7 Considerations for Choosing MNS

A guide to selection and deployment of wireless mass notification systems

The rise in workplace crime and safety issues has escalated over the past several years, causing organizations of all types and sizes to look for ways to better protect their property and human assets. This has led to many businesses needing to develop and implement a comprehensive mobile duress, situational awareness and mass notification system throughout buildings and campuses. In fact, the purchase and deployment of these systems has risen dramatically over the past several years — turning them into a mission-critical requirement.

Facility managers, security directors and integrators are faced with the daunting task of determining how best to integrate the myriad of building and security technologies available. Besides protecting their premises, they need to ensure the occupants and assets also are safe and protected. To overcome these challenges, any well-designed solution must be simple, reliable, easy to integrate, and cost-effective.

As a result, an increasing number of organizations are turning to integrated intelligent security systems that incorporate location, situational awareness and emergency mass notification capabilities to help protect their premises and human resources. These types of systems can help notify security personnel when an event occurs — anything from a fire to unwanted temperature increases to an injured person — and also pinpoint where it occurred. It integrates emergency mass notification capabilities so that a security director or facilities manager can notify appropriate personnel and get people out of harm’s way quickly and safely.

There are several things to consider before purchasing a wireless location/situational awareness and emergency mass notification system:

1. Basic System Needs: Specifying any security system begins with understanding the basics, such as premises size and layout, as well as who will interact with the system. Types of questions to ask include: How large is the overall site? Does it consist of one building or is it a large multiple-building campus? Who needs to access the site, how frequently and during what times of day/week? Who will be responding to events when they occur?

2. Construction or Environment: Since wireless systems offer much more flexibility and enable end-users to easily move sensors, repeaters and transmitters where needed, strong consideration should be given to using these technologies. Installing a hard-wired system is much less forgiving and can cost more without offering any greater security or reliability. A robust wireless technology with a repeater network can overcome most potential obstructions and ensure complete coverage of the site.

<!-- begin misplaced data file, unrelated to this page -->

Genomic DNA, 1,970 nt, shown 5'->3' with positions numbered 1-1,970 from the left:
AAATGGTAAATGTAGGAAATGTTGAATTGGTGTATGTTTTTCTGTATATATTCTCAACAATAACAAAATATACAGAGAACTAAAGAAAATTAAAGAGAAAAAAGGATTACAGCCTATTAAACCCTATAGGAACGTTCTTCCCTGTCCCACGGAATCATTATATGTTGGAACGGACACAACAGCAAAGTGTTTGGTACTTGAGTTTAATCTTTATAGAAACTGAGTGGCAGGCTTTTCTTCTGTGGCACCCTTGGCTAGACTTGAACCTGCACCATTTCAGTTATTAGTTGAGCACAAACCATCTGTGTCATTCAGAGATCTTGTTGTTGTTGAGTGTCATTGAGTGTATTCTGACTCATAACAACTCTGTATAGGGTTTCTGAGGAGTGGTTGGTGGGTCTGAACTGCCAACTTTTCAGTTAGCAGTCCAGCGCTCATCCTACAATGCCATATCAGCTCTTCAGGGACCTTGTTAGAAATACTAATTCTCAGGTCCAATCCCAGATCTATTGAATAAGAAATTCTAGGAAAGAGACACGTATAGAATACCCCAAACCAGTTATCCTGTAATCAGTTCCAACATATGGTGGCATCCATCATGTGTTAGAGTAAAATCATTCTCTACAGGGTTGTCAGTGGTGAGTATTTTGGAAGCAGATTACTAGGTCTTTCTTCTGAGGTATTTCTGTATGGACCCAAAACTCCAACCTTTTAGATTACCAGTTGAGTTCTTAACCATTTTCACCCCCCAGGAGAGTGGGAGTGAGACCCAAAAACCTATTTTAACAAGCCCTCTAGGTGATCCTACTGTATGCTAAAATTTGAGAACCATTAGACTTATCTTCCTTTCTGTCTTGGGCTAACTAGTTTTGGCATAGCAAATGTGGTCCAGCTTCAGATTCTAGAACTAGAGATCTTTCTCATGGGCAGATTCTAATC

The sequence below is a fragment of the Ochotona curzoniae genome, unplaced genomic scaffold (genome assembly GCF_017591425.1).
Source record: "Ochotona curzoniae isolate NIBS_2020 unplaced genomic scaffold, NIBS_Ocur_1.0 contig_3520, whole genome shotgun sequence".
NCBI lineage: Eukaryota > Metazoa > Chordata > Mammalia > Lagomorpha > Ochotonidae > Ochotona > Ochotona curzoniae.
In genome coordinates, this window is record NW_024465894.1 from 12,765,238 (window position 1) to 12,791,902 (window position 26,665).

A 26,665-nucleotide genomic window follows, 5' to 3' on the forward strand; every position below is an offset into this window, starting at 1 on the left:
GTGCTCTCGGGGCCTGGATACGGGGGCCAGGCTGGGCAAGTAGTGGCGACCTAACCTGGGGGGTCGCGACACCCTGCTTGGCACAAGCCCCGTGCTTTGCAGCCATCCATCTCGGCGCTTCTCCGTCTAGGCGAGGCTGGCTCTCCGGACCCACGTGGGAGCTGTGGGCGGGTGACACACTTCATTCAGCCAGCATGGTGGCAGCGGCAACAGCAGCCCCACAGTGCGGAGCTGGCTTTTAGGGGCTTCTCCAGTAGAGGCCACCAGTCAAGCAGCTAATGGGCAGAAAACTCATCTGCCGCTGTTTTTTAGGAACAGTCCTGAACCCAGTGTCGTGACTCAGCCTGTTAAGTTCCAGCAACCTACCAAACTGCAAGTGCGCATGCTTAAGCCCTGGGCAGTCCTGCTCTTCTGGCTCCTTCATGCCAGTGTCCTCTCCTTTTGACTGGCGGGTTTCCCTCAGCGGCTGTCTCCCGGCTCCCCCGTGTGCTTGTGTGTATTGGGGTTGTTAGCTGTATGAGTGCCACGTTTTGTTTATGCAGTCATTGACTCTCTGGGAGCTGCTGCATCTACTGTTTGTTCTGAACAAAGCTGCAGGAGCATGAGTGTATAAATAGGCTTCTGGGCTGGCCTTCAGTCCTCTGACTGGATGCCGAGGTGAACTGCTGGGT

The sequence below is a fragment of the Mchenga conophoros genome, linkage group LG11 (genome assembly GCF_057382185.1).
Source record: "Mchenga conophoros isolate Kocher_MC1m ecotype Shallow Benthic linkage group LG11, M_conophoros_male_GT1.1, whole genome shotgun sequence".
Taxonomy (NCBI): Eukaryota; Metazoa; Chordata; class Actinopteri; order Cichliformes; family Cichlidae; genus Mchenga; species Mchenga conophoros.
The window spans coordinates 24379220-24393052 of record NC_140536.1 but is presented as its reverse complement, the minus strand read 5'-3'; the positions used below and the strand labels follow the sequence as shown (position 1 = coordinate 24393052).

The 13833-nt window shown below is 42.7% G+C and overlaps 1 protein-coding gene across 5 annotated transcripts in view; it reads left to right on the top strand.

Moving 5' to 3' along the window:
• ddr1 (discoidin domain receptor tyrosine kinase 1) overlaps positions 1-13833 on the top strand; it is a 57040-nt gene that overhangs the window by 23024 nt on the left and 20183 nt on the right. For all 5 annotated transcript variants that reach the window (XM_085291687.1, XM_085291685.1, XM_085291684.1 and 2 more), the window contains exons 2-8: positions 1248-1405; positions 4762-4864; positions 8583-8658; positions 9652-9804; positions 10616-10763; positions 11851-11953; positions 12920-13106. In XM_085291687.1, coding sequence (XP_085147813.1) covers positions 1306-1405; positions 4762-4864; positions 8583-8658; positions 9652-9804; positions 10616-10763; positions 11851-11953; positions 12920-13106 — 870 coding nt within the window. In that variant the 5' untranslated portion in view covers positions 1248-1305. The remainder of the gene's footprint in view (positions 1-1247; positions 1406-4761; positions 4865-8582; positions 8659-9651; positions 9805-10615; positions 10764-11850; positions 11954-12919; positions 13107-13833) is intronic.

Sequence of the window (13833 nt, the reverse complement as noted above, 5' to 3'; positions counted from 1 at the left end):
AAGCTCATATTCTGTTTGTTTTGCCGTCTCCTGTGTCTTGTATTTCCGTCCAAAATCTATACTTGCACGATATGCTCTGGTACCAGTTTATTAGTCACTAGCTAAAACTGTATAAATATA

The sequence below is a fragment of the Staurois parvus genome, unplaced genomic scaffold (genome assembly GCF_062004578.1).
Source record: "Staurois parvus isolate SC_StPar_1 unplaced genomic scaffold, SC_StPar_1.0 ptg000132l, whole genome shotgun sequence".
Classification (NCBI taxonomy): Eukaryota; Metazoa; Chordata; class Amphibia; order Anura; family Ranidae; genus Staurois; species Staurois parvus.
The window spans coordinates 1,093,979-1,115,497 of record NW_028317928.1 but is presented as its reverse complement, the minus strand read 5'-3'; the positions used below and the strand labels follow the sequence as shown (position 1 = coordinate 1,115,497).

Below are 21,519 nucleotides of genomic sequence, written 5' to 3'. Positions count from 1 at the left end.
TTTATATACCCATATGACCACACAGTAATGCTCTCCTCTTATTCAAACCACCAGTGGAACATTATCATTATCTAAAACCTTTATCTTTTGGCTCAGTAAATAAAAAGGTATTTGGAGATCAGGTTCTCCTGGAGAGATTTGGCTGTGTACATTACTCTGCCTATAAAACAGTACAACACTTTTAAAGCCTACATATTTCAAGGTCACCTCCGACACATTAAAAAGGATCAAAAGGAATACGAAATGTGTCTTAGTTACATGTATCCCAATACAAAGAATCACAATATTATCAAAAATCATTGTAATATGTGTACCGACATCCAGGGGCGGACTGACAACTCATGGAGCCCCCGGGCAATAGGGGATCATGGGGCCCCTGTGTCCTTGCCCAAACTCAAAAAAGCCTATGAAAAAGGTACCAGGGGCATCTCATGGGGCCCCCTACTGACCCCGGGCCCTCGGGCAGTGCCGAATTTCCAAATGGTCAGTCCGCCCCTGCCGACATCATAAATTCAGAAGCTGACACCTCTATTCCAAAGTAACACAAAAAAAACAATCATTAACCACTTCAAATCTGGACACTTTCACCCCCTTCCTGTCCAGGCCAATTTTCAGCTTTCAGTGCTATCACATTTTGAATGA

3. Location Capabilities: Historically, wireless duress alarms required multiple technologies in order to pinpoint location. Although 900 MHz wireless devices are the standard for duress and have been for many years, they have not been effective at pinpointing location. This can be overcome by adding supplemental technology, such as RFID tags, infrared sensors or ultrasonic sensors. Newer IP-based wireless duress solutions now use the same long-range wireless to both summon help and reliably pinpoint location, which greatly reduces the system’s overall cost and complexity.

4. Multiple Application Support: Another important element to consider is whether the system will support the integration of other devices and systems. For example, it should support standard intrusion sensors, such as door contacts and motion sensors, as well as a range of unique sensors, such as outdoor photo beams, fire extinguisher monitors and carbon monoxide sensors, as well as duress pendants. The system should take alerts from any of these devices, as well as information from other in-building systems — such as intrusion, access control and fire panels — and integrate them into a single notification engine.

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